Two toilets were destroyed in the vandalism. The full cost to repairs may not be known until water is turned back on. PHOTO COURTESY ADAM JOHNSON

It stinks

Unprecedented vandalism at the Big Sky Community Park

Big Sky Community Organization (BSCO) had a rude introduction to 2021 – unprecedented vandalism at the Big Sky Community Park. BSCO Communication & Development Director Michelle Kendziorski and BSCO Parks and Trails Director Adam Johnson concurred that the vandalism was unlike anything the organization had ever encountered.

Johnson explained that the doors to the restrooms by the river pavilion in Big Sky Community Park were kickedin, fires were lit in all toilets, urinals, sinks and garbage cans; walls were scorched, two toilets were destroyed and the plumbing ripped from the urinals.

He said they have no idea the cost for repairs and the full extent of the damage may not be realized until water to the structure is turned back on.

In the past, the door was once kicked in and someone threw firecrackers in the toilets, there have been a few cases of spray paint on structures, incidents that Johnson describes as more mischievous than malicious. He anticipates this level of destruction will have a hefty price tag.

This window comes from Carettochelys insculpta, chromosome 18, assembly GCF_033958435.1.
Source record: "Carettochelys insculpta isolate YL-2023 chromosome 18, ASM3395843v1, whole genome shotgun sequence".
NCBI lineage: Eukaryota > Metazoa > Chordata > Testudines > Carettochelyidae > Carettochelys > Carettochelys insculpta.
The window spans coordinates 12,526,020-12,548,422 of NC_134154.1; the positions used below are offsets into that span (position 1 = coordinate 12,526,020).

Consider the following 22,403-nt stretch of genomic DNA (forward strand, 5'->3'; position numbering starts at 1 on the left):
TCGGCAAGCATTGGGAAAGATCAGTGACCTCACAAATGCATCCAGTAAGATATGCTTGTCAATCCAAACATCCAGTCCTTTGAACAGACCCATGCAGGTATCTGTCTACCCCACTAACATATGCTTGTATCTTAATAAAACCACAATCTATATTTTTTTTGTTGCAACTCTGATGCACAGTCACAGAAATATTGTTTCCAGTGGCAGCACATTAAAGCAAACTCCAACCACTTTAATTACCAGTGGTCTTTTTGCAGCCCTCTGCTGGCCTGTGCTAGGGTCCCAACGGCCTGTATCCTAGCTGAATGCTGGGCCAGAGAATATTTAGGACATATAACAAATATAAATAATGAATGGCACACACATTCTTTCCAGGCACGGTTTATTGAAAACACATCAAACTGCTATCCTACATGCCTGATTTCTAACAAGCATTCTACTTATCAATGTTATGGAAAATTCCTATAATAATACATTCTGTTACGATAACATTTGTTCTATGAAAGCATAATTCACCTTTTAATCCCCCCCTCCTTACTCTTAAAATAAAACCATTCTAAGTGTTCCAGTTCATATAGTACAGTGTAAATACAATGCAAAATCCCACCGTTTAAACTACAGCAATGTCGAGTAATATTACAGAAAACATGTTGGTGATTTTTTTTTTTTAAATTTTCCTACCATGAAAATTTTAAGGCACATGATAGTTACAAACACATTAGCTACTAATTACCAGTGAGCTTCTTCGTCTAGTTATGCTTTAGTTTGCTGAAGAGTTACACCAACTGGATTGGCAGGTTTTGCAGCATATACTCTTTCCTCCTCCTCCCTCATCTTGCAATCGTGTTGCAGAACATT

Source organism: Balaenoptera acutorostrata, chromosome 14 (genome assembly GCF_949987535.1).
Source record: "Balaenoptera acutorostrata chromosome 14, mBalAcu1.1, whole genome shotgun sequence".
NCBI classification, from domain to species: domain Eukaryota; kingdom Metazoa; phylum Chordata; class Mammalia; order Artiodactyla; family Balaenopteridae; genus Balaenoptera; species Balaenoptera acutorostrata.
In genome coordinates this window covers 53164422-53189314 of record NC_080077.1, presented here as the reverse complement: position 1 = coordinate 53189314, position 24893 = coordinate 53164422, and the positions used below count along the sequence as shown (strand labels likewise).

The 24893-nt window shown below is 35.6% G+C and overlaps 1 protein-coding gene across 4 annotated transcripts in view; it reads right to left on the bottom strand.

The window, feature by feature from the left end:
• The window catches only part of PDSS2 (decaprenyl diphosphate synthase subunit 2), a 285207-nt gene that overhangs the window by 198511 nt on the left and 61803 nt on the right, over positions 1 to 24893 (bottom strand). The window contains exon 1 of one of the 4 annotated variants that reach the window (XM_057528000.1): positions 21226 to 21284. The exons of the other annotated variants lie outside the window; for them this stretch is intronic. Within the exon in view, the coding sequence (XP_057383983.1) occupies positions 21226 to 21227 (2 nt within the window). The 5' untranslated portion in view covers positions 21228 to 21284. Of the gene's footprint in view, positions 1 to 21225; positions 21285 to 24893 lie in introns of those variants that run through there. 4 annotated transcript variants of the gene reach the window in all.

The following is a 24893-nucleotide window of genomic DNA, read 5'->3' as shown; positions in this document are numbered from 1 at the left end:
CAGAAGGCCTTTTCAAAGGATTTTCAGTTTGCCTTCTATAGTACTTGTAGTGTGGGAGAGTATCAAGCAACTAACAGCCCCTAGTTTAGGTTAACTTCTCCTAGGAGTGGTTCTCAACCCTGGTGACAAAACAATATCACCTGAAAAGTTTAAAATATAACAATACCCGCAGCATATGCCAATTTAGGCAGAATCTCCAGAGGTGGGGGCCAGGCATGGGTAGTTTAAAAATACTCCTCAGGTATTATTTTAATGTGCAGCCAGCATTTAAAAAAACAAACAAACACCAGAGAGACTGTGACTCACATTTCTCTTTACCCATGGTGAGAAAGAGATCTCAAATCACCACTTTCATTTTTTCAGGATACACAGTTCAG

“It’s an unplanned-for expense so we are going to have to try to figure out where that money comes from. We don’t know if insurance will cover it at this point,” he said.

He explained that if insurance does not come through, the money for repairs will likely have to be pulled away from other budgets of the park.

BSCO reported the incident to the Gallatin County Sheriff ’s Office on Jan. 5.

“Anecdotally this sort of thing is pretty uncommon in our community,” said GCSO Sergeant Dan Haydon. “Right now, we are looking at this as a criminal mischief charge.”

The definition of criminal mischief is when for no legitimate purpose a person causes damage to the property of another. He explained that $1,500 is the cut off: below is a misdemeanor and over is a felony. That determination will be the difference in the amount of the potential jail time as well as the size of the potential fine.

Haydon said the sheriff ’s office needs the community’s help in zeroing-in on the date and time the incident occurred as well as identifying a suspect.

He encouraged anyone with information to call the sheriff ’s office at (406) 995-4880. Even being able to say that the damage was not present on a certain date will be helpful, he noted.

“This is not the way that we wanted to start 2021,” Johnson said.

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